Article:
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I'm looking for an algorithm to solve the following in a reasonable amount of time.

Given a set of sets, find all such sets that are subsets of a given set.

For example, if you have a set of search terms like ["stack overflow", "foo bar", ...], then given a document D, find all search terms whose words all appear in D.

I have found two solutions that are adequate:

  1. Use a list of bit vectors as an index. To query for a given superset, create a bit vector for it, and then iterate over the list performing a bitwise OR for each vector in the list. If the result is equal to the search vector, the search set is a superset of the set represented by the current vector. This algorithm is O(n) where n is the number of sets in the index, and bitwise OR is very fast. Insertion is O(1). Caveat: to support all words in the English language, the bit vectors will need to be several million bits long, and there will need to exist a total order for the words, with no gaps.

  2. Use a prefix tree (trie). Sort the sets before inserting them into the trie. When searching for a given set, sort it first. Iterate over the elements of the search set, activating nodes that match if they are either children of the root node or of a previously activated node. All paths, through activated nodes to a leaf, represent subsets of the search set. The complexity of this algorithm is O(a log a + ab) where a is the size of the search set and b is the number of indexed sets.

What's your solution?

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  • Are you placing an order on your sets? In other words, is the set {a,b} the same as the set {b,a}? Also, for (2)? What are you actually sorting in the first line? It seems you have to first solve the problem to then apply your algorithm. (ALthough I am probably misunderstanding). – SplittingField Aug 11 '09 at 23:44
  • Are you concerned with multisets? Can the document ("given set") contain multiple instances of the same element? How about one of the search sets (member of the set of sets)? I.e. if the document said "I will not read a book I have already read", the search "read read book" would match, but "read read book book" would not. – Martin Hock Aug 12 '09 at 14:18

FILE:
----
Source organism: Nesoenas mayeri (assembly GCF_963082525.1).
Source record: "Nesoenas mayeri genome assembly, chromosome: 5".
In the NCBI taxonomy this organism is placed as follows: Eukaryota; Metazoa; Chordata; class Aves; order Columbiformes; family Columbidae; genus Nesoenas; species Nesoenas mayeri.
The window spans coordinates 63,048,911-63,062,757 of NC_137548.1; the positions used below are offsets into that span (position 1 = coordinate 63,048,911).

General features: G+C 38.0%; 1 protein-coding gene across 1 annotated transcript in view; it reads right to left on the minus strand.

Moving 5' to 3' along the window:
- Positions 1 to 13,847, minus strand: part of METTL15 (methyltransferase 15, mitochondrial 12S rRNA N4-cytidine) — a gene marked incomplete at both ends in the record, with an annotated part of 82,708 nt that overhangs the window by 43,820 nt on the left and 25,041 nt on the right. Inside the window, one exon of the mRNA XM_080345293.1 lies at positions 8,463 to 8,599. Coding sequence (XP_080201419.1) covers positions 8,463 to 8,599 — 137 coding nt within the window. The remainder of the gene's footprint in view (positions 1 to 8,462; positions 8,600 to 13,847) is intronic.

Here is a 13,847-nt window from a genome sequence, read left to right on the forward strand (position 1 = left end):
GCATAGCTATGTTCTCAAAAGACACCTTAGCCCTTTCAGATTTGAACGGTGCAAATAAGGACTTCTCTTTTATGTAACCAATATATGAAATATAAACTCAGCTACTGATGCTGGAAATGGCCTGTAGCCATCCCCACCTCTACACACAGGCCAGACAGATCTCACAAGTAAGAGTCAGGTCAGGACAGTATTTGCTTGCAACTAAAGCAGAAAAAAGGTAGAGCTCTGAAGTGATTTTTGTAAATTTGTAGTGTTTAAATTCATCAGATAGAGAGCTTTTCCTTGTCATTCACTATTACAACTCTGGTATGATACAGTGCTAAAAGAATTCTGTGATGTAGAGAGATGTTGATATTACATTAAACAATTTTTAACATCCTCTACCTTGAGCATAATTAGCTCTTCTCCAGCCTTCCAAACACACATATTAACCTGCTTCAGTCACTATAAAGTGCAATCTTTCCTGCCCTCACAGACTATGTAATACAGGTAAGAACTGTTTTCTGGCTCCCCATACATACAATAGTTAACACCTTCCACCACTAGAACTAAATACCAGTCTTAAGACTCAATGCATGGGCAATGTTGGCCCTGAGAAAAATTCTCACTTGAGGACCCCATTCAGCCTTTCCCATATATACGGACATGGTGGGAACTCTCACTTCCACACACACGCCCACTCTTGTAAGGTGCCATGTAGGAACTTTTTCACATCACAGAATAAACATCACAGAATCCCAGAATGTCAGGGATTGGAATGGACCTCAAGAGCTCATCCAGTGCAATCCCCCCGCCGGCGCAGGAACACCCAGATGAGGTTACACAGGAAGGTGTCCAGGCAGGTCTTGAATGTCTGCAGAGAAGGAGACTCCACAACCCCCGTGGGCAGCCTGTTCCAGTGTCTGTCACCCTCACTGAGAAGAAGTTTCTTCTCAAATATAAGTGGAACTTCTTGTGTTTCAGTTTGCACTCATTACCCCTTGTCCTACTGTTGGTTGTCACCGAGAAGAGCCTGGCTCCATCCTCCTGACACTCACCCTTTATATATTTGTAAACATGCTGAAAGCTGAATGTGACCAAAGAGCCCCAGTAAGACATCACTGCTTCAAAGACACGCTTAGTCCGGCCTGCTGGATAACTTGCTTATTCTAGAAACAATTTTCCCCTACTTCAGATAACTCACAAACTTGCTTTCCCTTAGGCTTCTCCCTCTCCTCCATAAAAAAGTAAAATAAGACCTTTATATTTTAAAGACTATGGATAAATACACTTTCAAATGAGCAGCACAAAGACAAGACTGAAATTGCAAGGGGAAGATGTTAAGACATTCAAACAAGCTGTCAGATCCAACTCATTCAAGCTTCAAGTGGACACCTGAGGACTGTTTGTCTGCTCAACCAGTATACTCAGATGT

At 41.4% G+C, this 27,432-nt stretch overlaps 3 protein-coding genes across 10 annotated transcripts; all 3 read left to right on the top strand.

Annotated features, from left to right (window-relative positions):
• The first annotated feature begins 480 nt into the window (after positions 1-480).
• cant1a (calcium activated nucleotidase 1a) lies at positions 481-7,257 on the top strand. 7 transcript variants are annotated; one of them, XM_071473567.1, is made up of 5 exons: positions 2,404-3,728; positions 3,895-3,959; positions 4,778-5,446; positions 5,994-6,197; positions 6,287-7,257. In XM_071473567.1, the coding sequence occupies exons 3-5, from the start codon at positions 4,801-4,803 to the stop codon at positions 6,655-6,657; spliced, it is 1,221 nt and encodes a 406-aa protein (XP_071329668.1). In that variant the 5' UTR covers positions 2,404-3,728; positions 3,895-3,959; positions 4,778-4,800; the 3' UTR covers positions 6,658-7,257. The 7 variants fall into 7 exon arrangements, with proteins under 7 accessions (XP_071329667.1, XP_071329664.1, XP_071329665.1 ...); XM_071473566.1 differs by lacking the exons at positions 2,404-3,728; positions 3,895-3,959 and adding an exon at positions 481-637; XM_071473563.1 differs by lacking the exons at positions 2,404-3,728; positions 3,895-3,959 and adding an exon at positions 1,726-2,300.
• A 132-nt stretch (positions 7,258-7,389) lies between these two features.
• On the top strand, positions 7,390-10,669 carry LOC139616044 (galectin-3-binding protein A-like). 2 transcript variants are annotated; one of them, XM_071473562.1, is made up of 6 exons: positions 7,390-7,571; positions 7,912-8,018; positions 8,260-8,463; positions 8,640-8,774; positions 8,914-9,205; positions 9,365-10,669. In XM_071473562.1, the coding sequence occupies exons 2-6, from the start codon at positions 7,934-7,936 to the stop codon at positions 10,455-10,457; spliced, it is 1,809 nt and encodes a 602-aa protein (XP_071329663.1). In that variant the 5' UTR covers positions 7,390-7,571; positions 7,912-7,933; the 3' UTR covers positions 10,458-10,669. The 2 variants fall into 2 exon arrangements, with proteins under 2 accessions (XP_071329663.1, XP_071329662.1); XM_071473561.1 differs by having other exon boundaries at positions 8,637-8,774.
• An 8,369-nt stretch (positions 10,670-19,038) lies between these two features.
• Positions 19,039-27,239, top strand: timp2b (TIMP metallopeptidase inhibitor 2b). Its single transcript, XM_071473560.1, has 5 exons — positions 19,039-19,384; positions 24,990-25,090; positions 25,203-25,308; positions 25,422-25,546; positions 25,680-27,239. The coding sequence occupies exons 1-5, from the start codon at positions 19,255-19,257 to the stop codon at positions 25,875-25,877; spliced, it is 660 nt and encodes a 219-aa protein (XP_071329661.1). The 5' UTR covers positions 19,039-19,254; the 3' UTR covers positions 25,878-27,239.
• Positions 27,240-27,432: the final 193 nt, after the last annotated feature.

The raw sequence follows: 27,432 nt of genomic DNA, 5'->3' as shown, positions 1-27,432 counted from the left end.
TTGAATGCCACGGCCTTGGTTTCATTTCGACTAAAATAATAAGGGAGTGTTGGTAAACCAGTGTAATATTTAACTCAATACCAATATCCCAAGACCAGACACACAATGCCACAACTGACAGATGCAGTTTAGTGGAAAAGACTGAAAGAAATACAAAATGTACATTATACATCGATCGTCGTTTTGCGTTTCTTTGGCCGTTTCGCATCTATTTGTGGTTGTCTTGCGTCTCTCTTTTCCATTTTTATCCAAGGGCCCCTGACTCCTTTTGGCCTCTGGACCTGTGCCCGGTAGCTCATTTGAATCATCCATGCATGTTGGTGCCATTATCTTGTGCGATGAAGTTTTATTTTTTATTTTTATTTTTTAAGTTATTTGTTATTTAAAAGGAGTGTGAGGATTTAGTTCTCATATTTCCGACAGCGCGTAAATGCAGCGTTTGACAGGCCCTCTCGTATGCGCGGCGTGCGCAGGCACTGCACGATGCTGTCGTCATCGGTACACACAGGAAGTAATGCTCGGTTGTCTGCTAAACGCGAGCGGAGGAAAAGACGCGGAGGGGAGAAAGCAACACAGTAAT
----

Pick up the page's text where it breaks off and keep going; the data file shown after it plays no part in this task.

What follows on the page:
• No, not concerned with multisets at all. – Apocalisp Aug 12 '09 at 14:38
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    The 2nd approach worked very well for me to solve a similar problem. I reduced 14 hours execution time of the naive approach to 2 minutes(!) with the trie. – gphilip May 21 '14 at 16:40
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The prefix trie sounds like something I'd try if the sets were sparse compared to the total vocabulary. Don't forget that if the suffix set of two different prefixes is the same, you can share the subgraph representing the suffix set (this can be achieved by hash-consing rather than arbitrary DFA minimization), giving a DAG rather than a tree. Try ordering your words least or most frequent first (I'll bet one or the other is better than some random or alphabetic order).

For a variation on your first strategy, where you represent each set by a very large integer (bit vector), use a sparse ordered set/map of integers (a trie on the sequence of bits which skips runs of consecutive 0s) - http://citeseerx.ist.psu.edu/viewdoc/summary?doi=10.1.1.37.5452 (implemented in http://www.scala-lang.org/docu/files/api/scala/collection/immutable/IntMap.html).

If your reference set (of sets) is fixed, and you want to find for many of those sets which ones contain others, I'd compute the immediate containment relation (a directed acyclic graph with a path from a->b iff b is contained in a, and without the redundant arcs a->c where a->b and b->c). The branching factor is no more than the number of elements in a set. The vertices reachable from the given set are exactly those that are subsets of it.

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First I would construct 2 data structures, S and E.

S is an array of sets (set S has the N subsets).

S[0] = set(element1, element2, ...)
S[1] = set(element1, element2, ...)
...
S[N] = set(element1, element2, ...)


E is a map (element hash for index) of lists. Each list contains S-indices, where the element appears.

// O( S_total_elements ) = O(n) operation
E[element1] = list(S1, S6, ...)
E[element2] = list(S3, S4, S8, ...)
...


Now, 2 new structures, set L and array C.

I store all the elements of D, that exist in E, in the L. (O(n) operation)
C is an array (S-indices) of counters.

// count subset's elements that are in E
foreach e in L:
  foreach idx in E[e]:
      C[idx] = C[idx] + 1

Finally,

for i in C:
    if C[i] == S[i].Count()
       // S[i] subset exists in D
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Can you build an index for your documents? i.e. a mapping from each word to those documents containing that word. Once you've built that, lookup should be pretty quick and you can just do set intersection to find the documents matching all words.

Here's Wiki on full text search.

EDIT: Ok, I got that backwards.

You could convert your document to a set (if your language has a set datatype), do the same with your searches. Then it becomes a simple matter of testing whether one is a subset of the other.

Behind the scenes, this is effectively the same idea: it would probably involve building a hash table for the document, hashing the queries, and checking each word in the query in turn. This would be O(nm) where n is the number of searches and m the average number of words in a search.

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  • I'm doing the converse. Given a million searches and one document, find all the searches that would match the document given your method. – Apocalisp Aug 12 '09 at 12:47

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